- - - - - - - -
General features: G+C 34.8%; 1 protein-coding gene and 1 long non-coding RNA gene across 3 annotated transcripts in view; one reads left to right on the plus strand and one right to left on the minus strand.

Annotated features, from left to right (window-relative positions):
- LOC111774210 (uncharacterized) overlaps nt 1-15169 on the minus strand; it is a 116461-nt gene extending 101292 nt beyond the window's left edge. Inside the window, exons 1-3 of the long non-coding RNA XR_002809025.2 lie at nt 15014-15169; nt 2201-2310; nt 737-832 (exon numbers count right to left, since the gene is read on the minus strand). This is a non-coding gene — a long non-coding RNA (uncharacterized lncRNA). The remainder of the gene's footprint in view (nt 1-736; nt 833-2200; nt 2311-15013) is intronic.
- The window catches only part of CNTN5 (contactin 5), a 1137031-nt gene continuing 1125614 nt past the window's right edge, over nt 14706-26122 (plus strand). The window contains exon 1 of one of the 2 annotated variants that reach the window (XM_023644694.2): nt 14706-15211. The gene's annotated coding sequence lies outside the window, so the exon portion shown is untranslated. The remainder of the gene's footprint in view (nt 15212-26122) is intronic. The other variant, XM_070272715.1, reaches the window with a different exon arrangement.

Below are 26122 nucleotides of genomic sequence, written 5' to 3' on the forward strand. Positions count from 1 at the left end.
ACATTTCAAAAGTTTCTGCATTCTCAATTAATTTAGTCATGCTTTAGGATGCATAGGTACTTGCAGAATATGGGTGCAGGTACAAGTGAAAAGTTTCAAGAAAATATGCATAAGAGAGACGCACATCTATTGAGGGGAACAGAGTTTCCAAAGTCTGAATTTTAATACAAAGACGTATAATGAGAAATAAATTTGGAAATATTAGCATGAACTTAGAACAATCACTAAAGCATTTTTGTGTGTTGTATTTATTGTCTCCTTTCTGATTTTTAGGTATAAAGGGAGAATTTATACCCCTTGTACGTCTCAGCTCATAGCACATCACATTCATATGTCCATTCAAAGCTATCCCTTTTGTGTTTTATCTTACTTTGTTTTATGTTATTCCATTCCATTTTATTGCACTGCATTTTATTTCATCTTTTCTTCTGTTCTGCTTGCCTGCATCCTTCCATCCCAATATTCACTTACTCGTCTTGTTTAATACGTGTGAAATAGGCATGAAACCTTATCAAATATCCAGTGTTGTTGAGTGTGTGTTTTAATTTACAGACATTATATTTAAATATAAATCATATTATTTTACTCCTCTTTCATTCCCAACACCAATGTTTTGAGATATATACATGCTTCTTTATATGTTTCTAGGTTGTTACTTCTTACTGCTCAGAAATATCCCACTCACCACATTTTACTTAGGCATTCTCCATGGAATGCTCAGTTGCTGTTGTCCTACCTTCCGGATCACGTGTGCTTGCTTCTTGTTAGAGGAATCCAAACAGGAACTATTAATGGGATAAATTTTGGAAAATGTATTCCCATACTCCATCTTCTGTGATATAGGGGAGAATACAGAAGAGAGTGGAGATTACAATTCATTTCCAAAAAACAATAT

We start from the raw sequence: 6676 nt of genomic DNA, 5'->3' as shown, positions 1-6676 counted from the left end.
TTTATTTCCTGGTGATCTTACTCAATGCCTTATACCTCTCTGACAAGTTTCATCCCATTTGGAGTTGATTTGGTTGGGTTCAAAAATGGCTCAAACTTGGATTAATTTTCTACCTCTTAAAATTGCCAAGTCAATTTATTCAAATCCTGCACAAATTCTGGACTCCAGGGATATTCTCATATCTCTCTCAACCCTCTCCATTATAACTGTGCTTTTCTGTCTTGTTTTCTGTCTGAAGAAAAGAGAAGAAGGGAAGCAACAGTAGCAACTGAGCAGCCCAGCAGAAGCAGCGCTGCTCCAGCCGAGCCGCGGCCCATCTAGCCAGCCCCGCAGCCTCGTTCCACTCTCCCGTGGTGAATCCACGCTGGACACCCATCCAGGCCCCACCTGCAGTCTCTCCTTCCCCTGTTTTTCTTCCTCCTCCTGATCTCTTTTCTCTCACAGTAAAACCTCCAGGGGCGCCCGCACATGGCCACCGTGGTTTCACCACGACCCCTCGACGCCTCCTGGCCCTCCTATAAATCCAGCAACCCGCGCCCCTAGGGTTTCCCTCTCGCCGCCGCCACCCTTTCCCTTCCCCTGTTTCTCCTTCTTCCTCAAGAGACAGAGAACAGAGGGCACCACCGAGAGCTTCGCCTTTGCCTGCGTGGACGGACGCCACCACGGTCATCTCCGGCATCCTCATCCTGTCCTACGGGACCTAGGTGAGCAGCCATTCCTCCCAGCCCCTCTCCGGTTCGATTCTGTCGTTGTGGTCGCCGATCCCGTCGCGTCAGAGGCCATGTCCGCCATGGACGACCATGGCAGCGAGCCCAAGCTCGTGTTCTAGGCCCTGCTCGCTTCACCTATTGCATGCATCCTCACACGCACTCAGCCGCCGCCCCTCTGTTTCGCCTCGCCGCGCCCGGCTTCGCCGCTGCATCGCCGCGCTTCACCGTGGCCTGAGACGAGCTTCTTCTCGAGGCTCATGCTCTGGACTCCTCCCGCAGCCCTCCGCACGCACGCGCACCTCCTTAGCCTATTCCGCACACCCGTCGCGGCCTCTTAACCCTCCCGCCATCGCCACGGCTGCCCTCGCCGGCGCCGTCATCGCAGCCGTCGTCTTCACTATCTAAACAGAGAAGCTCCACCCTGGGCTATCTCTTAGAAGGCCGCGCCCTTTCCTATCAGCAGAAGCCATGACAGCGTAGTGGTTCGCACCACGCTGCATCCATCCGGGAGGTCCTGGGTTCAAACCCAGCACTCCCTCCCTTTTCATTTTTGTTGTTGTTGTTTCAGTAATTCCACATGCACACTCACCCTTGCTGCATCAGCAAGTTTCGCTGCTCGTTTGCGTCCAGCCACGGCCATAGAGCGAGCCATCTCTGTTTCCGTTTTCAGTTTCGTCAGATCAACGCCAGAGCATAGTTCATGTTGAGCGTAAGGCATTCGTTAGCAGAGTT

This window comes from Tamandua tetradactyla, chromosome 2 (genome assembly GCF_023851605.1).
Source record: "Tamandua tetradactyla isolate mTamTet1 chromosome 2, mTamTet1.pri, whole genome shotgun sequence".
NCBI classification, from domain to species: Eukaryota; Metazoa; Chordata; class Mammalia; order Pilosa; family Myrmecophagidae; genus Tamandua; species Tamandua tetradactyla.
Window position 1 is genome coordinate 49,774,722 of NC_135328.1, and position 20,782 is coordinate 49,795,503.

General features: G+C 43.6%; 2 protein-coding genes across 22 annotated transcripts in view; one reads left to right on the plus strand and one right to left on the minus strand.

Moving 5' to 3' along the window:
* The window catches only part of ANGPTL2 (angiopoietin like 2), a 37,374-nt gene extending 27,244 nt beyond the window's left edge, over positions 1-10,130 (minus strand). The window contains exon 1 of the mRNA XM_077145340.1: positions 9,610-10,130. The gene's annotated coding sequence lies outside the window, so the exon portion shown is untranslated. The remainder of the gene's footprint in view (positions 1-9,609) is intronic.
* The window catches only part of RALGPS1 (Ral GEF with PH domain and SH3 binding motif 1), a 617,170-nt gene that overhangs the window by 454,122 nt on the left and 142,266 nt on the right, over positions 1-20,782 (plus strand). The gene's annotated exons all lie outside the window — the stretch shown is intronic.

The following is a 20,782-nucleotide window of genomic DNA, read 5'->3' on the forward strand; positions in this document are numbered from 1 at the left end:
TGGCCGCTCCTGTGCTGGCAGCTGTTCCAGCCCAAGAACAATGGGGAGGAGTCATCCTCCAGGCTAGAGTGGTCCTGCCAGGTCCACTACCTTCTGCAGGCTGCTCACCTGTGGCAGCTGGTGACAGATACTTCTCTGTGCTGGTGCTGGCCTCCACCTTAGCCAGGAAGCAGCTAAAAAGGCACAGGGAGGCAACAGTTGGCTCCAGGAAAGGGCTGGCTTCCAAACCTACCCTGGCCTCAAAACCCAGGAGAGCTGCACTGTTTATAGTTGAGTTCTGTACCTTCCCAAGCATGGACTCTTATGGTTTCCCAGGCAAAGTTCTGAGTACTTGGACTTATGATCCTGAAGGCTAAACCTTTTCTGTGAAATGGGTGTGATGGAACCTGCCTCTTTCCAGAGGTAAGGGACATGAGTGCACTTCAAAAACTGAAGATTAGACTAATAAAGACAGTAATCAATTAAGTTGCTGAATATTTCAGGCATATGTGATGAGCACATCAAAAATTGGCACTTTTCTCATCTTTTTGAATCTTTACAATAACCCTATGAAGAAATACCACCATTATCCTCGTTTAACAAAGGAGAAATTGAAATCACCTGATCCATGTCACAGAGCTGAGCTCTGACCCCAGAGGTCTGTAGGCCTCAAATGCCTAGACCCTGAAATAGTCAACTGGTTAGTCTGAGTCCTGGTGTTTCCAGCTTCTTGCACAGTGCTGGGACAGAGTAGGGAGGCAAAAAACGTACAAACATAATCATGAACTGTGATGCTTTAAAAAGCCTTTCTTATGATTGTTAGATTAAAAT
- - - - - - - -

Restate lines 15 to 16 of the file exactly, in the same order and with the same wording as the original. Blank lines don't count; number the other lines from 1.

* The window catches only part of ANGPTL2 (angiopoietin like 2), a 37,374-nt gene extending 27,244 nt beyond the window's left edge, over positions 1-10,130 (minus strand). The window contains exon 1 of the mRNA XM_077145340.1: positions 9,610-10,130. The gene's annotated coding sequence lies outside the window, so the exon portion shown is untranslated. The remainder of the gene's footprint in view (positions 1-9,609) is intronic.
* The window catches only part of RALGPS1 (Ral GEF with PH domain and SH3 binding motif 1), a 617,170-nt gene that overhangs the window by 454,122 nt on the left and 142,266 nt on the right, over positions 1-20,782 (plus strand). The gene's annotated exons all lie outside the window — the stretch shown is intronic.